Planning Board being sued over approval for Humbert Lane development

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The Princeton Planning Board is being sued by three neighboring property owners who are challenging its approval of a three-unit townhouse development at 23-25 Humbert St., which is a one-way street off Wiggins Street.

Donald and Mary Anne Greenberg and Daniel Brown, who own properties on Humbert Lane – which is a private, shared driveway off Humbert Street – also are suing Princeton Realty Investment Group LLC, which owns 23-25 Humbert St., and applicant Simplify Living, Inc., which was granted approval for the development.

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The Princeton Planning Board granted Simplify Living, Inc.’s application for minor site plan approval for the development at its July 1, 2021, meeting. The board approved 16 variances in connection with the application.

The lawsuit, which was filed Feb. 7 in Mercer County Superior Court, seeks to overturn the Planning Board’s approval of the application. It claims that the Planning Board’s actions were “arbitrary, capricious and unreasonable.”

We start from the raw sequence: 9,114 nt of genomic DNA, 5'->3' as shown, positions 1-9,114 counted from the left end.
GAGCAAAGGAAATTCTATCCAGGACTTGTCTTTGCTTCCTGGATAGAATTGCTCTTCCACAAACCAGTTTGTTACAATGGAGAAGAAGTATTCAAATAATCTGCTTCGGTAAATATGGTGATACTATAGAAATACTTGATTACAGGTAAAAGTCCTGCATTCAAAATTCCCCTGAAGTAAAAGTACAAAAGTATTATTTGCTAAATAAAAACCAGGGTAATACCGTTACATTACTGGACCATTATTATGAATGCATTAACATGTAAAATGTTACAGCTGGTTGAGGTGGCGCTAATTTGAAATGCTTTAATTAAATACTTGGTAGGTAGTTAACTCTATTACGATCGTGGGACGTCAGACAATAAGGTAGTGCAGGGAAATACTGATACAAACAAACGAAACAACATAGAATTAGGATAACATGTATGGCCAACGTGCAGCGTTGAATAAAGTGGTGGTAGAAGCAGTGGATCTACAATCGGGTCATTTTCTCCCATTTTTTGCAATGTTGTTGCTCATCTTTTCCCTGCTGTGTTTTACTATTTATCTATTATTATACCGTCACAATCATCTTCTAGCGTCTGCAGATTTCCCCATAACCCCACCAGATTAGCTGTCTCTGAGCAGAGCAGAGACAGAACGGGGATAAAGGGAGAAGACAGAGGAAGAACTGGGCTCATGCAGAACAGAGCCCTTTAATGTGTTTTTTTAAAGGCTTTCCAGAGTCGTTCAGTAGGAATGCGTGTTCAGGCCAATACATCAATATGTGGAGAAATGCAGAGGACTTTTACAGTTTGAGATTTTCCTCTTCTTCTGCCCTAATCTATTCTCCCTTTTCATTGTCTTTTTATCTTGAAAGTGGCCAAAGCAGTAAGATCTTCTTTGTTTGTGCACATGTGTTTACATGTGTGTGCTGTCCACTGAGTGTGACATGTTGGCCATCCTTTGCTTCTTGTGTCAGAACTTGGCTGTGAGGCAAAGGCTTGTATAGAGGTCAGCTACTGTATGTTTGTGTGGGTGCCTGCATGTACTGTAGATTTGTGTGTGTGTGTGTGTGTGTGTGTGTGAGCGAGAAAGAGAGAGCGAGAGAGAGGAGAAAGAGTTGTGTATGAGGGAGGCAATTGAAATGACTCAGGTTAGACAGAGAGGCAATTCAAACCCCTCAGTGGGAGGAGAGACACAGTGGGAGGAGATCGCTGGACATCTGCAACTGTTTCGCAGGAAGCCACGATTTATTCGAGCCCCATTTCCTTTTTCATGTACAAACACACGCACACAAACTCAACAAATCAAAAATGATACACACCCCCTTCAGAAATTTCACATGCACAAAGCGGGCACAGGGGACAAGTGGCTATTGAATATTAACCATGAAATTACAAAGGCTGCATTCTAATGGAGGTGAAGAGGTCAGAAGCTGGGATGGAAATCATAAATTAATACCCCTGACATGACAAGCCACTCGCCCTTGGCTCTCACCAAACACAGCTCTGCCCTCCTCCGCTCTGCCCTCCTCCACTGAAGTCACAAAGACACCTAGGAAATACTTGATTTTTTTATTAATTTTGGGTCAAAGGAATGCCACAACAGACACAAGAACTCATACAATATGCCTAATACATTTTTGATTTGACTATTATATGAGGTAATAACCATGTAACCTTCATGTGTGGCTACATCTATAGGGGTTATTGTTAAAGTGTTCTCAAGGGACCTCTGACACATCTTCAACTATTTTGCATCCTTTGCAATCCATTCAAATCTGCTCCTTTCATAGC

The lawsuit takes aim at 16 variances requested and approved by the Princeton Planning Board to accommodate the townhouse development at 23-25 Humbert St.

The variances include the amount of impervious coverage (driveway and building), the minimum lot size and lot depth for each unit, the minimum side yard and rear yard for each unit, and the driveway and parking setbacks on Humbert Lane.

One townhouse will face Humbert Street; the middle townhouse will face Humbert Lane; and the third townhouse will face the rear of the property. Each townhouse will have one parking space in a parking lot at the rear of the site. Three additional parking spaces will be provided on the north side of Humbert Lane for the townhouses.

The lawsuit also alleges that the approval “infringes upon (the Greenbergs’ and Brown’s) rights to use Humbert Lane for ingress, egress and parking.” Brown, who owns 6-8 Humbert Lane, lives in Basking Ridge. The Greenbergs, who own 10-12 Humbert Lane, live elsewhere in Princeton.

An access easement for Humbert Lane was granted in 1992, according to the lawsuit. An easement agreement for Humbert Lane will be provided to allow the owners of 6-8 Humbert Lane and 10-12 Humbert Lane to continue to have access to their properties.

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